Remember Confederate History


Whereas, the years Two Thousand Eleven through Two Thousand Fifteen mark the Sesquicentennial commemoration of the War Between the States; and

Whereas, South Carolina became the first state to adopt an Ordinance of Secession on December 20, 1860; and

Whereas, South Carolina cast her fate with her sister southern states in ratification of the Confederate Constitution and became a faithful partner in the Confederate States of America; and

Whereas, South Carolina provided proud examples of leadership during truly trying times such as the statesmanship of Governor Francis Pickens and the heroism of General Wade Hampton, III whose dashing cavalry exploits were known far and wide; and

Whereas, the men and women of South Carolina, both civilian and soldier alike, sacrificed so much and contributed so greatly in the defense of their state; and

Whereas, the commemoration of South Carolina’s invaluable role to the Confederacy is still today a source of pride among our people and a major reason for citizens and visitors alike to explore the history of our great State; and

Whereas, the lessons to be learned from this period of our history are so important, even in matters facing America today. Now, therefore,

Be it resolved by the Senate:

That May is officially designated as Confederate History and Heritage Month in South Carolina and to encourage all citizens and guests of our State to learn more about this crucial time in the history of our people.

So, did South Carolinians do a good job of remembering their Confederate history this weekend?  I would say so.

On Jefferson Davis’s Capture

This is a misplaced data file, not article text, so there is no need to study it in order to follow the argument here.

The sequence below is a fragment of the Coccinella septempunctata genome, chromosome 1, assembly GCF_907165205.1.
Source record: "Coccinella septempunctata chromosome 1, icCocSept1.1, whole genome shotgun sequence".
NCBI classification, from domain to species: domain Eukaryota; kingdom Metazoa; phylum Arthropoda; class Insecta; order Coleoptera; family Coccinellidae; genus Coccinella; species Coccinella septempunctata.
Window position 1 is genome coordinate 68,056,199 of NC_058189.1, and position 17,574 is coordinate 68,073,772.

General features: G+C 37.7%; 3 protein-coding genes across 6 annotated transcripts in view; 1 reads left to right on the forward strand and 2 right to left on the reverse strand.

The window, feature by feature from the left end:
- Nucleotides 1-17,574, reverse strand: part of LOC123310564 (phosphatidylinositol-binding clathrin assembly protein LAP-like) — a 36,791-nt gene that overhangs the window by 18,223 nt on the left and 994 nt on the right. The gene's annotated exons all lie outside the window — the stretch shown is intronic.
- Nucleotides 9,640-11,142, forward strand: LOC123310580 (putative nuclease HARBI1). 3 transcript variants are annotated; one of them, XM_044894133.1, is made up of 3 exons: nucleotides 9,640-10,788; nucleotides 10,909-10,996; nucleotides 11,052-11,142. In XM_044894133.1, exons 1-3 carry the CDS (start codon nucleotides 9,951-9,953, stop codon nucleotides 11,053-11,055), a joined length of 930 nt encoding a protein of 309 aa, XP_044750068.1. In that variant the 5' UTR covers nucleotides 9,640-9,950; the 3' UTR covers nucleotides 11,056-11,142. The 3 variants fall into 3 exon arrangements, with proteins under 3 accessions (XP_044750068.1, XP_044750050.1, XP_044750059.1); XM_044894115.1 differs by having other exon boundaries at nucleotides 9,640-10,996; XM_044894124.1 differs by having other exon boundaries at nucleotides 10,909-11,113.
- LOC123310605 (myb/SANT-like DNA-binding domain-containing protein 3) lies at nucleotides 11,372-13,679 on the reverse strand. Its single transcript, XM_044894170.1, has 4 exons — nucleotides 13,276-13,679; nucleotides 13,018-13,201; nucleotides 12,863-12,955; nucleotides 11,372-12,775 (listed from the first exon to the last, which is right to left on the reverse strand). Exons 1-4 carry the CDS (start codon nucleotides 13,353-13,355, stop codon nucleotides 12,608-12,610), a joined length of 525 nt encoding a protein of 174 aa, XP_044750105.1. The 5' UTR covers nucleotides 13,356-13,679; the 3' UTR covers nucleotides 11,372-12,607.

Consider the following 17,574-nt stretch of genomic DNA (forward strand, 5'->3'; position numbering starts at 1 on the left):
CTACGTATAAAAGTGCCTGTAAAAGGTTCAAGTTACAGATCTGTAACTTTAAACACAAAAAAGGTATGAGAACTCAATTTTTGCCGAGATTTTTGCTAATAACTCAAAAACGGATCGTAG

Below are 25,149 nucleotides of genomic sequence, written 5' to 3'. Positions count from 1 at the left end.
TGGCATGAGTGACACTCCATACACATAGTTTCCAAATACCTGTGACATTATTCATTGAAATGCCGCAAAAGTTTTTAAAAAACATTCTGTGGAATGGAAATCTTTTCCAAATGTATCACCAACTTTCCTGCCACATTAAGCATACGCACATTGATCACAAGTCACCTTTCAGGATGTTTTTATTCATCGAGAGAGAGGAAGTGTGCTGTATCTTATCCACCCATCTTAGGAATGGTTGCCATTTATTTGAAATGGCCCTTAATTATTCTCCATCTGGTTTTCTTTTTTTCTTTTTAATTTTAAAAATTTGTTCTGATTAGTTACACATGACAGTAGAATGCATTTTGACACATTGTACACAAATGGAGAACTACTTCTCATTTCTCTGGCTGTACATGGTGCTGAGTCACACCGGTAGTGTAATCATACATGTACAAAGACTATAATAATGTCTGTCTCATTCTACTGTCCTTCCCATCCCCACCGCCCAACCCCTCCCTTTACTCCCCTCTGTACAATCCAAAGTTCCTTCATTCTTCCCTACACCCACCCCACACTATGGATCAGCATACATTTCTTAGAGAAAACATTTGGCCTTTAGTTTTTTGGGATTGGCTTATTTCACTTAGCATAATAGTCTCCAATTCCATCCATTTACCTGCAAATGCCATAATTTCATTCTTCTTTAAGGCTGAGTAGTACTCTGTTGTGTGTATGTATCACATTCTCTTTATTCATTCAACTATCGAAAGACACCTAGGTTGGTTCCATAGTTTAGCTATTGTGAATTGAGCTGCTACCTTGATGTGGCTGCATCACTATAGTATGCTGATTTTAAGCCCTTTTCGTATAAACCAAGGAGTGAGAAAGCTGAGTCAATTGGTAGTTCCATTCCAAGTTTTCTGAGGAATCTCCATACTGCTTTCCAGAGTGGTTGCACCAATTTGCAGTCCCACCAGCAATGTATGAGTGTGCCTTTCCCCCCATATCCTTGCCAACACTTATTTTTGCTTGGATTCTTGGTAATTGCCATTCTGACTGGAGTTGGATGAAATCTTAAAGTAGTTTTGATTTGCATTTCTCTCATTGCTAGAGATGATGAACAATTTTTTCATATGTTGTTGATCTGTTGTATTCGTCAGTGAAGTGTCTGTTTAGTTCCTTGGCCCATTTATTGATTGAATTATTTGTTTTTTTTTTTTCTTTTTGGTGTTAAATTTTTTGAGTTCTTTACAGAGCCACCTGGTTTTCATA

Yesterday I finished reading Yael Sternhell’s wonderful book, Routes of War: The World of Movement in the Confederate South, which explores various aspects of mobility in the Confederate South.  The author argues that what could be seen on the roads throughout the South tells us quite a bit about Confederate nationalism, the collapse of slavery and a strictly defined racial hierarchy, and defeat.

Her brief discussion of the capture of Jefferson Davis caught my attention:

On May 10, while camping outdoors in the piney woods near Irwinville, Georgia, Davis and his party were captured.  Two Union cavalry regiments, searching for the presidential party, raided their camp at daybreak with no specific knowledge of who was staying there.  In the confusion of the raid, Davis tried to escape from his tent and into the woods, but a Federal officer noticed him attempting to get away and called him to stop.  With a carbine gun pointed at him, Davis had no choice but to surrender.  Much has been made of the fabricated story that he was dressed as a woman when caught.  Yet the true significance of the circumstances of his capture lies in the fact that he was apprehended not only in flight, but in the woods.  Davis was forced to follow the ways of his former slaves and take refuge within the alternative geography they had used for generations to hide from the bloodhounds and armed patrollers who chased them without mercy.  The Civil War did not end with Robert E. Lee’s dignified surrender at Appomattox.  It ended with Jefferson Davis, in the forest, staring in fear at a group of white men who were coming to get him.  The war had reduced even the most elevated of masters, the Confederate president, to a desperate runaway. [p. 192]

This is one of the most insightful books I’ve read about the Confederacy this year.  I only wish I had this when writing my own essay on the demobilization of the Army of Northern Virginia.

Civil War Memory Starts With the Children

Will Moredock has a wonderful editorial in today’s Charleston City Paper that provides some sense of why a Robert Smalls Weekend is so significant.  All too often the study of Civil War memory seems like an abstract exercise, but in this case it is grounded in something that all of us can relate to: history textbooks.  If you want to explain why the city of Charleston is now in a position to commemorate Smalls look no further than the pages of your child’s history textbook.  Not too long ago many of them were filled with all kinds of myths and distortions about black Americans and slavery.  Moredock shares excerpts from Mary C. Simms Oliphant, The History of South Carolina, which was used in the state as late as the mid-1980s.  Oliphant was indeed the granddaughter of William Gilmore Simms, but what Moredock does not mention is that her 1917 textbook was a revised version of Simms’s own history of the state written in 1860.

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Robert Smalls Weekend in the Crucible of Secession